How has it achieved such success? Root Capital’s investment officers spend a third to half their time visiting clients, walking along dirt roads, discussing harvests, inquiring about whether farmers’ kids are attending school. Their intimate knowledge of their clients allows them to approve new loan applications in four to six weeks and renewals often in days. The organization raises money from investors at 2.5 percent interest — Starbucks is one of its biggest investors — and lends it out at 9.5 to 12 percent interest. This year, it expects to cover 73 percent of lending costs with interest income. Foote says the lending business will break even in three years.
Typically, in agricultural trade, small producers bear most of the risk while export companies and retailers reap most of the profits. What is most innovative about Root Capital is the way it has “derisked” an inherently risky business while shifting some of the profits from the big guys in the supply chain to the little guys. In addition to helping small producers add value, which boosts their revenues, the organization secures its loans by arranging fixed-price forward contracts from buyers. This insulates small farmers from the risk of price drops. And to further stabilize its borrowers, the organization works with companies like Green Mountain Coffee Roasters which provides grants to train leaders of rural associations in things like managing cash flow, account reconciliation, and financial decision making.
Root Capital also gets paid back directly from importers and retailers, rather than from its borrowers. “We think we have a very compelling risk mitigation strategy,” Foote said. “As long as product ships we get paid back. So we get very good at asking ‘Why wouldn’t product ship?’”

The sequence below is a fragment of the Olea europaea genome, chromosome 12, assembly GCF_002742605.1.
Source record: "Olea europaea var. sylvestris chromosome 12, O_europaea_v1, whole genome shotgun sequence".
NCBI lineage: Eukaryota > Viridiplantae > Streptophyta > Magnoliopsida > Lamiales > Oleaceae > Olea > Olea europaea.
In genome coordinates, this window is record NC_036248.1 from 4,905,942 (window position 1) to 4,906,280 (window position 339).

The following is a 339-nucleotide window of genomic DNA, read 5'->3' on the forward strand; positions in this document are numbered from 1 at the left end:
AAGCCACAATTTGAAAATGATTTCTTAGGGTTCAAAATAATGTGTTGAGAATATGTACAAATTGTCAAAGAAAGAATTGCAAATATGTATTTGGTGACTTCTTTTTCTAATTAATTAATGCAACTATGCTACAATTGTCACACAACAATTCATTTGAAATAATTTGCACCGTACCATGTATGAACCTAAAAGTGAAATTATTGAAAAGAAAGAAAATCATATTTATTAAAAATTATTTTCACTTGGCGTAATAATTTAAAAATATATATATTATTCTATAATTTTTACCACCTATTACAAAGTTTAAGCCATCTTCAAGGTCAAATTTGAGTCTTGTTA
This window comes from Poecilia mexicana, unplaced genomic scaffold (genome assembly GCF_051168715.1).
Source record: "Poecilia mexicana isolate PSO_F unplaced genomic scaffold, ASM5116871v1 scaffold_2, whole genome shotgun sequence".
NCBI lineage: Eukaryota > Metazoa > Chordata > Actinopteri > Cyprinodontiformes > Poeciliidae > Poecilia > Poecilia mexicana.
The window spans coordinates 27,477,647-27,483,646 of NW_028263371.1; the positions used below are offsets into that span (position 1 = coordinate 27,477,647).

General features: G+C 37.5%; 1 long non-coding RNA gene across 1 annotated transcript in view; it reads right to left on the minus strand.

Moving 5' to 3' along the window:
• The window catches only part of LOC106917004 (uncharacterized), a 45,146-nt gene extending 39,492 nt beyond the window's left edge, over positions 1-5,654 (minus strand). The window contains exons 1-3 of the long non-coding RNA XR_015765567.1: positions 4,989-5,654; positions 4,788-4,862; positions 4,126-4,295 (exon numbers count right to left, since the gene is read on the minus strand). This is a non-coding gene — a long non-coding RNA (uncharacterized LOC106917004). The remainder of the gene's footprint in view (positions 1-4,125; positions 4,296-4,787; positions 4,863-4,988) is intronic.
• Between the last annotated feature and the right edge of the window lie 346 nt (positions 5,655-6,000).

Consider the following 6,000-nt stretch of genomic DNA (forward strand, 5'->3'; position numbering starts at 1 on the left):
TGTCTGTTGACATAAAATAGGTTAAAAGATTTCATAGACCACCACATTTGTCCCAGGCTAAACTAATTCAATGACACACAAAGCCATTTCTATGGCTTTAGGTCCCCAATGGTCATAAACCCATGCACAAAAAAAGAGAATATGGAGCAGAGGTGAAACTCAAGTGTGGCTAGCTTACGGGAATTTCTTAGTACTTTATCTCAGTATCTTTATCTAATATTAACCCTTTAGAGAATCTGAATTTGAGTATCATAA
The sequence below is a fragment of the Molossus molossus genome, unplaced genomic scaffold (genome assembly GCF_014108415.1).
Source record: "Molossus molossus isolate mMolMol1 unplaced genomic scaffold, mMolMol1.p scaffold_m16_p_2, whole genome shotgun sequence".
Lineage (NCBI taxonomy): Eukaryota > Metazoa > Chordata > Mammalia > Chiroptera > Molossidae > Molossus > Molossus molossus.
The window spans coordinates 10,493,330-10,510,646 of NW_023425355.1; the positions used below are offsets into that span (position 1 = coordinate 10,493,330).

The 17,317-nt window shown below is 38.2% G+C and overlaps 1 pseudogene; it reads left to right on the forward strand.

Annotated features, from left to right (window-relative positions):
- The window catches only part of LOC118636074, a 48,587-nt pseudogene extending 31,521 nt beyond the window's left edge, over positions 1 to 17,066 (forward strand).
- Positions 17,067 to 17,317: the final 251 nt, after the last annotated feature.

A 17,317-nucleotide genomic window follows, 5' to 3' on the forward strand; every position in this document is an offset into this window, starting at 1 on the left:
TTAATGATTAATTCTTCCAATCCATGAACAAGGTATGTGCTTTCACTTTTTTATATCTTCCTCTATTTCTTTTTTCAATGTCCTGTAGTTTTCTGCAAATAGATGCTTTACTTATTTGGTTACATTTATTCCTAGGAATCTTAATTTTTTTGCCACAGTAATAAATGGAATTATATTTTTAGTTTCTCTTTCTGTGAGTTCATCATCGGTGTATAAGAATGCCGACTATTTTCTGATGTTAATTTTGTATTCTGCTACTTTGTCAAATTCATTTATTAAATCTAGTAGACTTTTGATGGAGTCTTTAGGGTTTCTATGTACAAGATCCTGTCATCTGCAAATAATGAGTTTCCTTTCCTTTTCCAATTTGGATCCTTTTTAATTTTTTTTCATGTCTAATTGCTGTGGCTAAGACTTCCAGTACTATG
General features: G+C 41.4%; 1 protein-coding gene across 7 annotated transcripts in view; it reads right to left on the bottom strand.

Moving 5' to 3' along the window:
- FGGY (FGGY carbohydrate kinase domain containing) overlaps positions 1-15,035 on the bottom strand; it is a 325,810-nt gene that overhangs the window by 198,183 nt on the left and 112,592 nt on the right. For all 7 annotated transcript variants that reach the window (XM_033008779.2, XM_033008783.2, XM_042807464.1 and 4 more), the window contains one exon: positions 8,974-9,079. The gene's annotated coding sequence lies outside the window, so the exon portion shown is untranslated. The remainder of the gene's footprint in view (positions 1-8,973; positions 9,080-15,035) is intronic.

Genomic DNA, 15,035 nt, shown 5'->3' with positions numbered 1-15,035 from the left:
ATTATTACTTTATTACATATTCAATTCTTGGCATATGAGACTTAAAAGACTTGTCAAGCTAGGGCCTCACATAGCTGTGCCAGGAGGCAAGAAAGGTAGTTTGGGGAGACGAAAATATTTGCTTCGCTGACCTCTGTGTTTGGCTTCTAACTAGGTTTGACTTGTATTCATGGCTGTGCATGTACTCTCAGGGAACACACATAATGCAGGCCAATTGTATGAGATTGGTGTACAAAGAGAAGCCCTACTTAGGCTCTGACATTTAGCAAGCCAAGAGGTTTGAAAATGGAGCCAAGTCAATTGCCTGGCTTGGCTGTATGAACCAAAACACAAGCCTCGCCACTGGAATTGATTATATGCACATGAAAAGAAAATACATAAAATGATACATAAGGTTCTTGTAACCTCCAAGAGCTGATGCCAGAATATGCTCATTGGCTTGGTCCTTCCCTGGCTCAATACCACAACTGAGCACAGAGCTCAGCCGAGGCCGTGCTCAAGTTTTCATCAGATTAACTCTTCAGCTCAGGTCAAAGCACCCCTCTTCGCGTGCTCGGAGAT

There are lots of reasons: droughts, frosts, labor strikes at port, civil wars. But that’s not usually what goes wrong in rural credit. What usually goes wrong is what caused the mortgage crisis in the United States: bankers make loans without getting to know their borrowers.
Root Capital can’t afford to make that mistake; it is trying to prove that rural producers represent a serious “asset class” for lenders. “If we lose a lot of money in the early days then the whole thing is over,” Foote said. So they have gotten good at finding bankers who are motivated to redeploy their skills to attack poverty. And they have no shortage of applicants.
Root Capital is now expanding into new market segments — seed companies, agricultural processors, staple foods, like sorghum, beans, and maize, and high-nutrient foods like plumpy’nut. It is helping farmers invest in “leap frog” technologies like drip irrigation, which can multiply crop yields and efficiencies.
In the coming years, Foote plans to standardize Root Capital’s work — to turn it into a “plug and play business” so other lenders can adopt its model. Some of its borrowers have already “graduated” to mainstream banks, a mark of success. But Foote is not expecting commercial banks to dive in anytime soon. Rather, he envisions something similar to what occurred in micro-finance over the past 15 years.
“I think we’re going to see the catalyzing of an entirely new industry of specialized financial institutions that are 100 percent dedicated to this market,” he said. “Because it’s such a massive opportunity — and it’s so grossly underserved right now.”
This column was originally published in The New York Times. Fixes appears every Tuesday in the Times Opinionator section.
Photo captions/credits: 1. Rolando Lazo works with SOPPEXCCA, a coffee cooperative that receives loans from Root Capital. Credit: Root Capital. 2: Maraba, a coffee cooperative in Rwanda, has been a Root Capital client since 2005. Credit: Root Capital.